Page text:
Perhaps the Elusive One, the Reclusive One should now be called the Optimistic One.
Or the Masked One.
Derrick Rose walked over confidently to the assembled media after shooting around with his newly-fitted mask at the Advocate Center and delivered his first comments since his orbital bone surgery two weeks ago, while not ruling out a debut on opening night Oct. 27.
“No pain,” Rose said. “I haven't had no pain since the first couple days after the surgery. After that, it's just getting it open, waiting for my eye to get right in the center, because it's a little bit higher than the other eye right now.”
He spoke so positively about where is now, it appears he’s made enough progress to at least be optimistic about having his name called when the Bulls take the floor against the Eastern Conference champion Cleveland Cavaliers at the United Center.
“It’s whenever I can go play. I want to play. I’m anxious to play. I’m getting jittery just watching them play and the freedom we have playing,” he said. “If I’m willing to go and I know there’s nothing in my way, I’ll play.”
Despite the left eye looking like he’d been in a bout with Sugar Ray Leonard or Thomas Hearns for a few rounds, barely staying open at times, he seemed to be comfortable with the temporary reality of having accepted his left eye has gone through this type of trauma.
The dark moments, both literally and figuratively, directly after his procedure were the worst ones, but he quickly quipped with a level of humor, “I’m happy it’s not my knees.”
Referring to the knees that have often failed him and played a part in the derision he’s endured subsequently, he described the darkest—and worst moments of the last two weeks.
“Getting out of surgery. Throbbing, it felt like a blowtorch on your face,” Rose said. “Just having to stay in the house for two weeks. Felt like I was in jail or something, but just happy to be out, happy to be with my teammates, and happy to be back on the same mission previous to this [injury].”
Rose has spent plenty of time watching this team with his one good eye, and sees an open floor with plenty of opportunity to involve his teammates to the tune of at least seven assists per game, numbers he reached in the 2010-11 and 2011-12 seasons, his best as a professional.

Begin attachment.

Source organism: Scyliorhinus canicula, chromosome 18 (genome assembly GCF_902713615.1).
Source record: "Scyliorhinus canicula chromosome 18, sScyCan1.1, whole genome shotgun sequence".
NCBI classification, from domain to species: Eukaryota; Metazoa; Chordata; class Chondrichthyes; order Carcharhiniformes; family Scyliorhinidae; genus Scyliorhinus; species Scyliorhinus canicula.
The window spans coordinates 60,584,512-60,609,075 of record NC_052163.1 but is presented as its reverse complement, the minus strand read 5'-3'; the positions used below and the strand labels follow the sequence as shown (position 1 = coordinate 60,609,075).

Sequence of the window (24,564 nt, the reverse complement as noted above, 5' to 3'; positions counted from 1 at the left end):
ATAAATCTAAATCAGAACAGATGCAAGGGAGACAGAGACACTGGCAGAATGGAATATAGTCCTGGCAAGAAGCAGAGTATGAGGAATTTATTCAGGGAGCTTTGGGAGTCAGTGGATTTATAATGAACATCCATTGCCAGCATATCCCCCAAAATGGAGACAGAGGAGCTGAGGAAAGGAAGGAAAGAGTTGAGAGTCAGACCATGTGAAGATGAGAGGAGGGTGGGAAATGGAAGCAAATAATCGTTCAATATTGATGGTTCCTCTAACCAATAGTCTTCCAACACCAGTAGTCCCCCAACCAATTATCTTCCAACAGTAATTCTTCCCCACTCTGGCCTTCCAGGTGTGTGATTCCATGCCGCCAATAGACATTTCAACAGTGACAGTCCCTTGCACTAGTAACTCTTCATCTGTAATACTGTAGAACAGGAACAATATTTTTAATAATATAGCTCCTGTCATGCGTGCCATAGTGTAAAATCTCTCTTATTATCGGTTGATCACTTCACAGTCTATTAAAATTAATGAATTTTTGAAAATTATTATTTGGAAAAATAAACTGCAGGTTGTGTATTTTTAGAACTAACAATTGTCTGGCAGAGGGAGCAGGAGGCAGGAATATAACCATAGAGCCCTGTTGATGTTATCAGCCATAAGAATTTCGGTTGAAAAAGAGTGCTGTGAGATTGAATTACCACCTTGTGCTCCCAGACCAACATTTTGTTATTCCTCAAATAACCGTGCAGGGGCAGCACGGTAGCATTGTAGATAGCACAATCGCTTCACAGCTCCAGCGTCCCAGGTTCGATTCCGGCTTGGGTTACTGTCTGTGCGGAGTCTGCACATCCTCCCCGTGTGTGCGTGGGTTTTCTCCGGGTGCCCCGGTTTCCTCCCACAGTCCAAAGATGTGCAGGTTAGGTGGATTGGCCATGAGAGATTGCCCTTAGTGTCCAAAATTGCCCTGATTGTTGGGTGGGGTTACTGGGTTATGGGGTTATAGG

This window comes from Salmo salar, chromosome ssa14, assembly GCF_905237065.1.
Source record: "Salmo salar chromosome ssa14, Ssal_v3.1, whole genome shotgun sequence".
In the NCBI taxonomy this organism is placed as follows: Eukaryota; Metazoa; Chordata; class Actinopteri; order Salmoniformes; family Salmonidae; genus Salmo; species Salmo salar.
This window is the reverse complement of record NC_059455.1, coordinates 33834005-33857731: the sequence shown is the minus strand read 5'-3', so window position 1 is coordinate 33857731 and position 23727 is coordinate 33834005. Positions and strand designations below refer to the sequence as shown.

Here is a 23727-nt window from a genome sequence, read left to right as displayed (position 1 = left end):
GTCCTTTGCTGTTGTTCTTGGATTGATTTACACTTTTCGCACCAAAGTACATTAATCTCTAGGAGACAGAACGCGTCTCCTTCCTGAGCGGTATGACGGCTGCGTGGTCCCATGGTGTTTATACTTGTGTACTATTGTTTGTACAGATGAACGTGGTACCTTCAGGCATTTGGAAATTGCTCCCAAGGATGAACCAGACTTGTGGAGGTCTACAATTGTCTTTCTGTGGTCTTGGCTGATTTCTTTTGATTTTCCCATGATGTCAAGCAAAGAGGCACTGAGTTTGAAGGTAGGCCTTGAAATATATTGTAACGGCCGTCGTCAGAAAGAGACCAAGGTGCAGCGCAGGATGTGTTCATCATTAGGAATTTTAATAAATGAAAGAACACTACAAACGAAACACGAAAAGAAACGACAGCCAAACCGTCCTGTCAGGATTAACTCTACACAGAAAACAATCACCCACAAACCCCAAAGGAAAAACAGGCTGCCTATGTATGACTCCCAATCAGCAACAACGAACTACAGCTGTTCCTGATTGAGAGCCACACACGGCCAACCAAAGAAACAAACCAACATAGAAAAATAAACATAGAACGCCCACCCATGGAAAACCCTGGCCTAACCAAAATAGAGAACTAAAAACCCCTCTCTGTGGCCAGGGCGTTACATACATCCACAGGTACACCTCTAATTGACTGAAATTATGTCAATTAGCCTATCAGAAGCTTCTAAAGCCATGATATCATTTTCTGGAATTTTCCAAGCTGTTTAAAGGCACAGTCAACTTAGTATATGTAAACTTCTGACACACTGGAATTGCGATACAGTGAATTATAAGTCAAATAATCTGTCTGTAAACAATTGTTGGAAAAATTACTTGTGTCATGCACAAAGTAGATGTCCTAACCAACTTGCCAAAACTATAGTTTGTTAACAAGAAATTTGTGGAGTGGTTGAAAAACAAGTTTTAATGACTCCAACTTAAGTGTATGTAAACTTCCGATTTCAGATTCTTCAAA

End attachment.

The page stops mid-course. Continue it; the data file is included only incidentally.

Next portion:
“I’m cool with that. Whatever makes the game easy,” Rose said. “Even when I came back and practiced before training camp, I wasn’t being aggressive. I was just trying to get the feel for the offense and just get used to pushing the ball the way he wants us to push it.”
And if need be, he could play with the left eye not at maximum efficiency because a Rose with one eye is better than many with two. He hasn't yet been cleared for contact, taking things a step at a time while keeping an eye to the near future.
“I think I can. I can’t open my other eye,” Rose said. “That’s when I get double vision. But with one eye open, I think I could play pretty good.”
When asked if he ever wondered “why me?”, Rose said the temporary feeling didn’t last long, a sentiment many in the Chicago basketball community could wish they shared.
“Not at all. I will say the first day it's like that,” Rose said. “But after that, I just know there's a bigger plan. I'm doing all I can do on and off the court to try to be the best person I am and be the best athlete I can become. That's the only thing I can do. All the other things, like the injuries and all that; I'm just happy that it's not my knees. My eyes, anything else, I can deal with it. As long as it's not my legs, I'm fine.”
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The film showed Taj Gibson as the culprit who hit Rose with an inadvertent elbow on the first day of training camp, the day that was supposed to signal the new beginning for the player who had a few too many new beginnings in short time.
“It comes along with it I guess. Just another cool story I can tell my son, for real,” he said.
As the swelling went down, the optimism rose even as the criticism surrounding his Media Day comments began to swell even more, as if the injury was some karmic payback for an awkwardly-placed answer.
“Everybody knows why I'm here,” Rose said. “That's why I picked this profession, just to win games no matter how we win games. It's all about winning. The No. 1 goal is to win the championship. This is my eighth year in the league. I was hoping I would win one before my eighth year, but it's all in God's plans, so just got to follow along with it and keep my goals pretty strict.”